Though a reserve is being discussed for Cornish waters, most UK fishermen don't like the idea of reserves. "The species are very diffusely spread here," insists Barry Deas, chief executive of the National Federation of Fishing Organisations. "Unless you're talking about blocking off huge areas, there's a suspicion it won't work." Equally, he is dubious about the action taken by restaurants concerning certain fish species. "I'm not keen on the idea. Over the past century, most of our cod has been caught in fairly distant waters. By focusing on North Sea cod, it also puts a black mark against the cod our people are catching from sustainable stocks in northern Norway."
Deas is even against increasing the mesh sizes of the nets, so smaller fish can get away. "If you put on a larger mesh, say, from 100mm to 120mm, you lose 24 per cent of the haddock and 49 per cent of whiting. It's a recipe for pushing vessels into bankruptcy." But he acknowledges that something needs to be done. "If instead of bumbling along at the bottom we were operating at optimal stock levels, profitability could be 15 times what it is now. If we get our way, we'll have zonal management by fishermen. The WWF and ourselves have come to the conclusion that there is a need for transitional short-term investment in order to rebuild stocks. There's millions being spent on fisheries already. A lot of that needs to be redirected as investment in recovery programmes. We're not talking about long-term subsidies, but a short-term injection to allow stocks to rebuild.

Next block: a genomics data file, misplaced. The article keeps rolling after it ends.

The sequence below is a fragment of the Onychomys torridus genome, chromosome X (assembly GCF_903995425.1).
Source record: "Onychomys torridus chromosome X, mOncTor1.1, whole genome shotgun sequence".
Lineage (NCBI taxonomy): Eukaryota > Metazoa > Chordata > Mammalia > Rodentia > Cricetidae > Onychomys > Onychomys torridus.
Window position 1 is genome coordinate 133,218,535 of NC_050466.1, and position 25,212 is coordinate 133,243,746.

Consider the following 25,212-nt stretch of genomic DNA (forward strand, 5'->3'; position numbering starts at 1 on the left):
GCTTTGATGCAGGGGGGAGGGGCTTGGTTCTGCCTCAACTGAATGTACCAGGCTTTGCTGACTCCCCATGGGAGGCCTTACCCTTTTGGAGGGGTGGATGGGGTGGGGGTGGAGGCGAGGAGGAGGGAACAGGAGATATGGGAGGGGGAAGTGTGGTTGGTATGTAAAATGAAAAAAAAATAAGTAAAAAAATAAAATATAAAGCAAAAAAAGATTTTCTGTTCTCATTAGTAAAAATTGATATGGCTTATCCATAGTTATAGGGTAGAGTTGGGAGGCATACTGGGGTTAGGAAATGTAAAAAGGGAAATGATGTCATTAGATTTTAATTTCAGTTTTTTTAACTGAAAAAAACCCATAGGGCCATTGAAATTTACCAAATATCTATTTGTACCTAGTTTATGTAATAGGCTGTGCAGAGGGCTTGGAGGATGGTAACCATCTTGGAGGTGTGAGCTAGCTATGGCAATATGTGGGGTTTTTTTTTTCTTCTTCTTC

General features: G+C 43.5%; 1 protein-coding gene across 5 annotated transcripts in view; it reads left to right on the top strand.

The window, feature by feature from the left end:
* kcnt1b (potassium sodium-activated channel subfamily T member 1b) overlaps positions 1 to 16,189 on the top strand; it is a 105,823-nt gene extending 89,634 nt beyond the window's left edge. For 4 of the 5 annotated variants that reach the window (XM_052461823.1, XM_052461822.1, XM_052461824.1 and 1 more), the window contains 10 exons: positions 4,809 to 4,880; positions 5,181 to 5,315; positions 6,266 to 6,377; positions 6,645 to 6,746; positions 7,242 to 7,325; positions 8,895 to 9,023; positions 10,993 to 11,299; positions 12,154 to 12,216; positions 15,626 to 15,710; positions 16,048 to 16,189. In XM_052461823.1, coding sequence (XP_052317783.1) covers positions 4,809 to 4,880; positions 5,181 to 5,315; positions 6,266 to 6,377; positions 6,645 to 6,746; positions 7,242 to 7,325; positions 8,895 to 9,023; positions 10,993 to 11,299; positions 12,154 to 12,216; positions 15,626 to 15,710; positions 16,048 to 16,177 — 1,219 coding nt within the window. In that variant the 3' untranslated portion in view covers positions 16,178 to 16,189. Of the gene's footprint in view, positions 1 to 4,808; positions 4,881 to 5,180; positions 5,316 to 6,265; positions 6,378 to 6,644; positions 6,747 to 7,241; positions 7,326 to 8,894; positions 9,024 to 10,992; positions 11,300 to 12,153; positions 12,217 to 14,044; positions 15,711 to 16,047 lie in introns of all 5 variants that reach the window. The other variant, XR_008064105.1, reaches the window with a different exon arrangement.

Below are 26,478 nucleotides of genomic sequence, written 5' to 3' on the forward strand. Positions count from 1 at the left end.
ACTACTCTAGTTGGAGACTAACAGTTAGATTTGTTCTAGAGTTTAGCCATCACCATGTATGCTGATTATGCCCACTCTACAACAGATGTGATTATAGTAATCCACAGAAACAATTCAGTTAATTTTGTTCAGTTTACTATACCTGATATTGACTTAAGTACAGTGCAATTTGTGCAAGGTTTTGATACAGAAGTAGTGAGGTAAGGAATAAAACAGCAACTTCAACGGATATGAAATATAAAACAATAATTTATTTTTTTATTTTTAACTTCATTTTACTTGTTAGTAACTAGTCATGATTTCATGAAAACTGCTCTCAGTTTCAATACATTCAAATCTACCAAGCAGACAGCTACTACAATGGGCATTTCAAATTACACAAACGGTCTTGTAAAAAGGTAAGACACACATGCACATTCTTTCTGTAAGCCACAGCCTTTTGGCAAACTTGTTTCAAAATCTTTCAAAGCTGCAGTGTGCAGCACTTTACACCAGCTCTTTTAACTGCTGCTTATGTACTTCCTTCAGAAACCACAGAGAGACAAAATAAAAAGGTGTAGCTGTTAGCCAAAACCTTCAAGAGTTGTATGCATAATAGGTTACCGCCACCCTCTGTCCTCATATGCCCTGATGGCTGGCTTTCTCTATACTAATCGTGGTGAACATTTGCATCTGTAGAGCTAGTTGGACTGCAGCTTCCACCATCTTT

"Fishing should be a good news story," Deas insists. "We have a renewable resource and demand for the product is increasing. The problem is in deciding how to manage the stocks." In the meantime, the Spanish are building more trawlers, with our money. E